Then, halfway through the game, Loretta losing as badly as she usually did but minding it more because, hell, she needed to start stretching the money she had just a little bit more, she got aware of the way Jackie was looking at her. She couldn’t put her finger on it, but it was thinking that she couldn’t that made her look at Jackie’s hands, which had, for the first time in Loretta’s memory, polished fingernails. A dark cherry color. And she’d already left little teeth-marks in them, so she hadn’t been lying about that after all.
Loretta sat there in her dress with her hair up off her neck and looked at Jackie Nevada’s fingernails until it felt like even the felt of the table underneath her elbows was a sensation likely to tip her over the edge.
When the game was done for the night, she stayed in her chair as Jackie played hostess and took everybody else to the door, and then she came back for Loretta.
“You did better. I think you’ve improved a little at bluffing, but you still hold on to your cards for too long.”
“I don’t think that’s it,” Loretta said. “My whole problem—”
“I meant that more in the way of a metaphor,” Jackie said.
It was a fair enough point that Loretta stood up and kissed her: just put one hand behind her head, fingers in that silky hair, leaned in, and did it. Jackie tasted like the Tom Collins she’d been drinking and Loretta thought she could develop a fondness for it herself. And Jackie’s mouth was soft, but she drove Loretta through the rest of the kiss like that mouth was the only soft thing about her, like underneath it was so much bottomless want. She slipped one shoulder of Loretta’s jacket off her and kissed her neck and the hollow of her throat and then down towards her breasts because the jacket had been the only thing in the way of that scoop-neck.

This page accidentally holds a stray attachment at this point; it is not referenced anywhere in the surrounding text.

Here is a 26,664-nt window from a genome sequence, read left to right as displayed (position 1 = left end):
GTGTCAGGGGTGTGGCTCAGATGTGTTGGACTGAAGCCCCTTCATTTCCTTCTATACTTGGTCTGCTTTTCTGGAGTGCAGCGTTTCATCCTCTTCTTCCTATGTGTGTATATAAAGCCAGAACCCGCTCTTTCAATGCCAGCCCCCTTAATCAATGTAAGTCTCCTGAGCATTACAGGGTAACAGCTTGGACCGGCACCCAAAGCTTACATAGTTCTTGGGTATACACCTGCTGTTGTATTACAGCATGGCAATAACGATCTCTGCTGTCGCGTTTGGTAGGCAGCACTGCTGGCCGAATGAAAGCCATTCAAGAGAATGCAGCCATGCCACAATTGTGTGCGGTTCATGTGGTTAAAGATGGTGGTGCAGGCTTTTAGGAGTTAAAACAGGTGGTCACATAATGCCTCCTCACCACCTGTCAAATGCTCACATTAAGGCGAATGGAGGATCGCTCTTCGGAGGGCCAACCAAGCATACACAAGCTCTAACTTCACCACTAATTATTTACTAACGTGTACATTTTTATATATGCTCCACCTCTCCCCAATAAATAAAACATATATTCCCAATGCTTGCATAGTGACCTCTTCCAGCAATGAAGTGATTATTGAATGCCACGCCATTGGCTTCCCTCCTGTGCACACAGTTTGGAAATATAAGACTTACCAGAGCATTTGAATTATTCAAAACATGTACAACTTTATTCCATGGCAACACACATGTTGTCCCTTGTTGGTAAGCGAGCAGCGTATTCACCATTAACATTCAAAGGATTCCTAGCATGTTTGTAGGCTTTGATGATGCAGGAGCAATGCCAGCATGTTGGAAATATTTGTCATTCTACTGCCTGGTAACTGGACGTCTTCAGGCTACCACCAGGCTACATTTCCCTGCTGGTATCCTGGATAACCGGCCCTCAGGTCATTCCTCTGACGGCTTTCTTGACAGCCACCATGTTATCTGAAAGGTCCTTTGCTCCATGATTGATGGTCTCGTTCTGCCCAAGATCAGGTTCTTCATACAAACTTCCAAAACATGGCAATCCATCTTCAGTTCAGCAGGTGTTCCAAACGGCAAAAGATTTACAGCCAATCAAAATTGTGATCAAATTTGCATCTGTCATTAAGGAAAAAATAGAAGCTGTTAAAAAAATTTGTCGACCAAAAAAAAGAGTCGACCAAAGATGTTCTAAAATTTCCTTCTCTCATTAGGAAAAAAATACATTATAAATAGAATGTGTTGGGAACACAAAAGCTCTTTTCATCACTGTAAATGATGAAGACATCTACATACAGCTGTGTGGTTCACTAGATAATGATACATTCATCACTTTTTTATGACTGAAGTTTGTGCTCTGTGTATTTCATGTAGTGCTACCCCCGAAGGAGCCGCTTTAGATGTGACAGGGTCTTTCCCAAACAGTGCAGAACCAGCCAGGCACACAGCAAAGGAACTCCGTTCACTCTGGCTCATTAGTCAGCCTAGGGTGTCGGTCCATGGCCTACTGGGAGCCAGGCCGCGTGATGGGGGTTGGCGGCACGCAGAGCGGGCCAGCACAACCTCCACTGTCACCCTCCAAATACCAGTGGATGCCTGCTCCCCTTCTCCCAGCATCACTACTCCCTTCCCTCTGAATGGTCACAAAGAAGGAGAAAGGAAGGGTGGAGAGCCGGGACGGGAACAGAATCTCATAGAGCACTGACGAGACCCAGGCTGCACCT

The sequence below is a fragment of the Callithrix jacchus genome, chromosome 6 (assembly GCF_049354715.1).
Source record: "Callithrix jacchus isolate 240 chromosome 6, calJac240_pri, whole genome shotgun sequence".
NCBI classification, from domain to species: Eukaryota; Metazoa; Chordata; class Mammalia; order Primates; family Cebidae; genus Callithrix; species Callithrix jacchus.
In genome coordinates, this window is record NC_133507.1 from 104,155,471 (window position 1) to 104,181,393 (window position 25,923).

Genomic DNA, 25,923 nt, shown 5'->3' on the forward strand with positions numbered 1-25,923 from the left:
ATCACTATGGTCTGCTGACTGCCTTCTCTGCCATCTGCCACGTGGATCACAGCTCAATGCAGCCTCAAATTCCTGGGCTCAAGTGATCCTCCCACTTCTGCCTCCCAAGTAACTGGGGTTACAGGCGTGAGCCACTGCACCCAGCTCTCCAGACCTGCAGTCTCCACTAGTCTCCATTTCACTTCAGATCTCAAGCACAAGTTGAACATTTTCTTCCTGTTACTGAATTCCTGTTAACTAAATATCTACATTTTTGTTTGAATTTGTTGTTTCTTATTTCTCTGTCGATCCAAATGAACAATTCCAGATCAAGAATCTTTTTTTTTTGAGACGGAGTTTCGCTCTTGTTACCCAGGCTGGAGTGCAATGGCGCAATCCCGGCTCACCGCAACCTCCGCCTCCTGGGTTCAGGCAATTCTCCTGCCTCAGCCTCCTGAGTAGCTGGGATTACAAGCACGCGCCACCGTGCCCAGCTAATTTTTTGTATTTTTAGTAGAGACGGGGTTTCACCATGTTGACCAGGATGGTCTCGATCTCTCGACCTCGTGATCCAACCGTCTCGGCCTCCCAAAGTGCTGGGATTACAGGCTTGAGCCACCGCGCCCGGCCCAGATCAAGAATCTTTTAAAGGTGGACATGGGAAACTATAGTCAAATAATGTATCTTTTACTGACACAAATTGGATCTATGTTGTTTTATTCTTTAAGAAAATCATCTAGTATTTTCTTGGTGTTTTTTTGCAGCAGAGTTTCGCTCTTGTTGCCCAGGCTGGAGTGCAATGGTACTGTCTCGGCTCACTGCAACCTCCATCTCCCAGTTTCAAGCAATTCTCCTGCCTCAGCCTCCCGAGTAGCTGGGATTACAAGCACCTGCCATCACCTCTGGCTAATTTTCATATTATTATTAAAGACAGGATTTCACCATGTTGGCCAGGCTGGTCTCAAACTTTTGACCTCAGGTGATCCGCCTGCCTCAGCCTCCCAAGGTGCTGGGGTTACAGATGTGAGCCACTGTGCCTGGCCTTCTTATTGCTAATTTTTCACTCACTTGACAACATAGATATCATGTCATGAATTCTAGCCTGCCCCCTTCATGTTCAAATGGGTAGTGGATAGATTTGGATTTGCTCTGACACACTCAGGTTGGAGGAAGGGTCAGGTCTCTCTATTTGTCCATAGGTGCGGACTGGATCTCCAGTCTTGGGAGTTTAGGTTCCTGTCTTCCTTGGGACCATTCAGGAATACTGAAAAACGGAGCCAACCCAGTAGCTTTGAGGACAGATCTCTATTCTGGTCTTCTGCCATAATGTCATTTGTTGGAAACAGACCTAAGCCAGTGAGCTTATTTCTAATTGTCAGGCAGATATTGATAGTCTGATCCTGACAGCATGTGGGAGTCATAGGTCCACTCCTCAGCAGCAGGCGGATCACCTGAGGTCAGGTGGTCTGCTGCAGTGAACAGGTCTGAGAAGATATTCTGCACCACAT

“Gave up crime on Monday and you don’t come by until fucking Friday,” Jackie said.
“I had some affairs to put in order.” Jackie had knocked her hair all askew and Loretta felt funny with it like that, half up and half down, like they hadn’t decided all of this one way or the other yet. “And I didn’t want you to think I’d done it all for you—I got no expectations.”
“Never mind,” Jackie said. “Forget what I said. You’re still bad at bluffing.” She pulled the rest of Loretta’s hair down, popping the cheap little hair tie with her thumb in a way that made desire press up hot between Loretta's legs with the swiftness and pain of a cramp. “I’m going to get to go in to work and tell everybody I’m behind Loretta McCready hanging up her spurs.”
“I have to try you out first. I ain’t the type to commit without knowing what I’m getting into.”
Jackie leaned back against the poker table, her skirt coming up higher on her thighs.
“But,” Loretta admitted, “I think my inclination on the matter’s probably clear.”
Jackie used the sleeve of her denim jacket to pull her closer, as if Loretta could really have stayed away. “Let’s see if we can’t steam up the windows on that inclination a little and then see if I can still make you out through all the yes you’ll be saying.”
Yes then and yes later, yes like she’d stay over, yes like she’d try.
(“I don’t give things up easy,” she would say, sometime later.
Jackie was stretched out in bed, the TV light throwing shadows on her legs, only one half of her smile visible from the way her head was turned against Loretta’s shoulder. “Loretta, you gave up a crime empire.”
“Baby,” Loretta said, the word still feeling stolen from some other language, “you know what you do to me.” And it would not be entirely true—neither of them was much devoted to or even interested in the entire truth—but it was the myth of them. Good lives, Loretta would think, had been built on worse foundations.)